The DUP has warned Theresa May’s Government that a Brexit “convergence deal” with Ireland could “destabilise” the confidence and supply agreement.
Sky News has learnt party officials met senior members of the Government on Thursday morning to discuss the issue.
They are worried the UK will sign up to ongoing regulatory convergence between Northern Ireland and the European Union to lift the threat of an Irish veto blocking trade talks.
A senior DUP source told Sky News: “The UK Government knows that any agreement with the EU that Northern Ireland should stay in the single market or the customs union or its regulatory equivalent would be deeply destabilising to the confidence and supply agreement.”
The party’s 10 MPs have been voting with the Conservatives on the Queen’s Speech, Budget and Brexit.
But its agreement does not cover the precise outcome of the EU divorce deal.
Ireland is demanding the UK make a written commitment to convergence, or that either the UK or Northern Ireland remain in the Single Market or Customs Union, to ensure no hard border.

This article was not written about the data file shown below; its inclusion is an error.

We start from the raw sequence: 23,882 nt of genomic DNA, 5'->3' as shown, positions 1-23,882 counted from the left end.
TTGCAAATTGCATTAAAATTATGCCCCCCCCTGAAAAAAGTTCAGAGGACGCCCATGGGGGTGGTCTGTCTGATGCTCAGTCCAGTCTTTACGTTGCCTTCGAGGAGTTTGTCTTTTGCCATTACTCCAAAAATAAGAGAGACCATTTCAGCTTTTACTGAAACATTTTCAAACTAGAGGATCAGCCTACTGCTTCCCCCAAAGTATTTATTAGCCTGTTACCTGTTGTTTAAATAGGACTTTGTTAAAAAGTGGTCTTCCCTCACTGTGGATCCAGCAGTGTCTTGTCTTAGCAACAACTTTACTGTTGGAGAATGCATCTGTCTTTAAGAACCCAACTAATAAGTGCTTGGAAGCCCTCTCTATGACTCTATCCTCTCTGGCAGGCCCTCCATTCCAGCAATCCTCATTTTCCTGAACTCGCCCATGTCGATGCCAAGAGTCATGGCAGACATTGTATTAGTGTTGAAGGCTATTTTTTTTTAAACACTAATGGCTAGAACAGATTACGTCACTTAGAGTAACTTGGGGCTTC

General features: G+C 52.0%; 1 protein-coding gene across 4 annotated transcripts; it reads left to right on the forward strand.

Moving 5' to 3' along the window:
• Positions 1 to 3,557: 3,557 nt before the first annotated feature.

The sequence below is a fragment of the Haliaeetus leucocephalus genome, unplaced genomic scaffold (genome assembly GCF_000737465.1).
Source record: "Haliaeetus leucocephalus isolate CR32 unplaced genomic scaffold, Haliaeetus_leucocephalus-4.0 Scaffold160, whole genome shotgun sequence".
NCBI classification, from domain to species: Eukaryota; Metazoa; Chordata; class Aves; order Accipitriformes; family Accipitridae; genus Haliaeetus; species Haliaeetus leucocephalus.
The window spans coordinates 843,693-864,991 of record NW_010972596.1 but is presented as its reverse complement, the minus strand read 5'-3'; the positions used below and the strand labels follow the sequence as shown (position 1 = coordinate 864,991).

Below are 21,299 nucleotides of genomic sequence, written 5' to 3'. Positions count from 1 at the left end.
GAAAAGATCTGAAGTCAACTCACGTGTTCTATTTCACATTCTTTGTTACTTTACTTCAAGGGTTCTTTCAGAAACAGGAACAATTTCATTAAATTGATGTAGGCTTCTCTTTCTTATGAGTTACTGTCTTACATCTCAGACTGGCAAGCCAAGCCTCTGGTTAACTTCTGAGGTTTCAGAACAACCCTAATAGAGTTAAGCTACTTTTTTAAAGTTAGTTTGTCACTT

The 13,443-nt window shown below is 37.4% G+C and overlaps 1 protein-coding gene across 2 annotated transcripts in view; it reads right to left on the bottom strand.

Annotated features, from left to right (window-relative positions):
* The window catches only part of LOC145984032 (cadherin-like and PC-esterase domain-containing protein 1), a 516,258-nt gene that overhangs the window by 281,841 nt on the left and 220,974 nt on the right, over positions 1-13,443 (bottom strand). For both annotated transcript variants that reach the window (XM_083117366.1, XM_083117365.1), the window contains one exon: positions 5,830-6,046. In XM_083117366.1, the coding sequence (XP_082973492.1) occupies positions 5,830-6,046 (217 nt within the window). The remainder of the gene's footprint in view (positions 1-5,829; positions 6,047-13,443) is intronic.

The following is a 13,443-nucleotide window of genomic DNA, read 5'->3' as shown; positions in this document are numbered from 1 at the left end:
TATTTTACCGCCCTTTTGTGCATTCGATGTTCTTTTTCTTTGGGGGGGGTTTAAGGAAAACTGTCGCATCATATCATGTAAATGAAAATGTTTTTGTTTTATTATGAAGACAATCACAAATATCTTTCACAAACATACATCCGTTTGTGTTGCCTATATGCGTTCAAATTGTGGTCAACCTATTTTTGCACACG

Reports from Brussels suggest five written commitments have been drafted for the UK to sign up to before negotiations can move to phase two.
Earlier on Thursday, DUP MP Ian Paisley re-tweeted a former Stormont minister’s warning: “Beware of the Tories as the UK moves towards first stage agreement of BREXIT with the EU.
“Some senior advisers within NIO (Northern Ireland Office) may not have the best interests of NI. This will be a testing time for the DUP if they are to continue to keep the present government in power!”.
DUP leader Arlene Foster said: “Her Majesty’s Government have a clear understanding that the DUP will not countenance any arrangement that could lead to a new border being created in the Irish Sea.
“Indeed, the Prime Minister has been categorical on this matter in the House of Commons.
“We reiterated that United Kingdom-Republic of Ireland arrangements may be necessary as we exit the EU but there can be no arrangements agreed that compromise the integrity of the UK single market and place barriers, real or perceived, to the free movement of goods, services and capital between Northern Ireland and the rest of the United Kingdom”.
“UK and EU officials are expected to try to hammer out an agreement on the Irish border over the weekend as the PM prepares for a crucial meeting with European Commission President Jean-Claude Juncker on Monday.
“On Friday, European Council President Donald Tusk will meet Irish leader Leo Varadkar in Dublin.”